Is academic coaching right for me?


Whoo needs an academic coach?

A misconception in academia is that seeking support signals remediation or a deficit.  Conversely, in the business world, coaches are typically reserved for the highest achievers – e.g., executives.  So in academia, faculty and researchers who are high-achieving, but who may be feeling overwhelmed with their workload, and believe that “there must be a better way to get this all done” … are prime candidates for coaching.  The goal of coaching is not to teach someone how to do their work, but to help them identify their goals and use their strengths to meet those goals.  Additionally, periods of transitions (preparing for promotion, a new role/responsibility at work, a new family member) can be an important time to reflect and re-adjust work processes. There is always a “better way,” but sometimes what that may look like (or how to get there) is less than clear.

What makes you unique from other coaches who work with academics?

Depth and range of my Professional Experience
I was a tenured faculty member at a R1 university (Texas A&M) and held multiple leadership positions. I currently have a halftime appointment as a Researcher in Educational Psychology in Norway (University of Stavanger).
Specialize in writing development
I co-directed a university writing support program for graduate students and junior faculty, taught undergraduate and graduate courses in academic writing, designed an academic writing course specifically for international students, and currently lead writing workshops for faculty.
Diverse client base
My clients work in diverse academic settings including large research universities in the US, (e.g., UC Berkeley) and abroad (e.g., Oxford), private liberal arts colleges, (e.g., Muhlenberg, Wesleyan), and teaching-focused public universities (e.g., Florida Atlantic University). Additionally, my clients are from a wide range of fields within STEM, liberal arts, social science, performing arts and law. Finally, my clients ranged in experience from dissertation writers to professor emeriti (who are finally having time to a book!)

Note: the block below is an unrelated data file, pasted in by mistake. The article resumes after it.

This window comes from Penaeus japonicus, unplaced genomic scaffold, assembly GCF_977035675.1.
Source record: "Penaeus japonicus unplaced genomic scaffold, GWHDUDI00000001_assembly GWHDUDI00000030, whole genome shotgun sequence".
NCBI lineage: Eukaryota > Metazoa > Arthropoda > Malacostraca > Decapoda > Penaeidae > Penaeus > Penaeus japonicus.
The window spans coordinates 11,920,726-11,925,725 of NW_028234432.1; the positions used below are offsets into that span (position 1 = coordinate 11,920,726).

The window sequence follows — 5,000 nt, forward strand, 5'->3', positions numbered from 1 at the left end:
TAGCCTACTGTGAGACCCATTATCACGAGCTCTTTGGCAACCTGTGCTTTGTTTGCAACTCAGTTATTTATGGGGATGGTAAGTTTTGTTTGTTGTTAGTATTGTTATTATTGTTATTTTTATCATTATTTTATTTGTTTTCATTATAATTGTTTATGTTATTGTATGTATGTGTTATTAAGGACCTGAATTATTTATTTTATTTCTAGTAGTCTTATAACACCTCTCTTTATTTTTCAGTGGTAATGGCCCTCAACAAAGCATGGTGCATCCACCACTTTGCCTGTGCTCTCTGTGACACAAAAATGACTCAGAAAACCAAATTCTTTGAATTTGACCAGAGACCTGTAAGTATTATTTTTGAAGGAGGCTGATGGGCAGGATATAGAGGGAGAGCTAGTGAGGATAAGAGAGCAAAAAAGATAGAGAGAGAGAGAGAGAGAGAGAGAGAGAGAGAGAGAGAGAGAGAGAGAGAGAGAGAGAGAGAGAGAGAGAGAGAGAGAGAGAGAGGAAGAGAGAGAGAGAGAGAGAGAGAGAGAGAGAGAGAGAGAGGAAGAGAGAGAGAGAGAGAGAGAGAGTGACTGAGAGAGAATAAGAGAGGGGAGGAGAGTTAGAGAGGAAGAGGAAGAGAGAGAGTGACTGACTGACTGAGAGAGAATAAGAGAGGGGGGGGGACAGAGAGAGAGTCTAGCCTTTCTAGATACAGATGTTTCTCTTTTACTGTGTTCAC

Trained mediator and conflict manager (specific for the university settings).
Conflicts, or the avoidance of, can drain much energy from academics. I can support people in managing conflict in a proactive manner that allows such energy to be put into more positive places.
Holistic life focus
In the words of a client, working with me “isn’t just about productivity and meeting one’s goals, but is developed a well experienced life”. I aim to challenge my clients to embody their most compelling presence both within and beyond their work lives.
​• Support new visions of purposeful work both within and beyond academia
I believe that one’s vision should see the opportunities in the world around them and not stay limited to their “known experience” Previous and current clients have successfully launched entrepreneurial endeavors or chose to apply their skills of academia to Alt-Ac positions (Alternative-Academic).

How do I know the Positive Academic is right for me?

Coaching is all about the individual client — their needs, style of work, personality etc.  The growth or insight occurs mainly through conversation and reflection which requires trust and rapport between the client and coach.  That said,  I am certainly not the right coach for every individual.  To find out if I would be a good coach for you, the best way is to have a “Discovery Discussion” and see if the conversation brings you new insight and promise.

What sort of support do you provide?

The type of support directly stems from the unique challenges.  For example, a faculty member who has low research productivity because of their time spent teaching needs different support than a faculty member who has high productivity but is in persistent conflict with co-authors/collaborators.  Through our work together, the first faculty member may develop policies for student communication, new strategies that minimize time spent grading, and active learning strategies in the class which require less prep than traditional lectures.   Through conversation and reflection, the second faculty may gain insight as to the cause of the various conflicts, practice for constructive dialogue with co-authors and set up policies for future collaborations.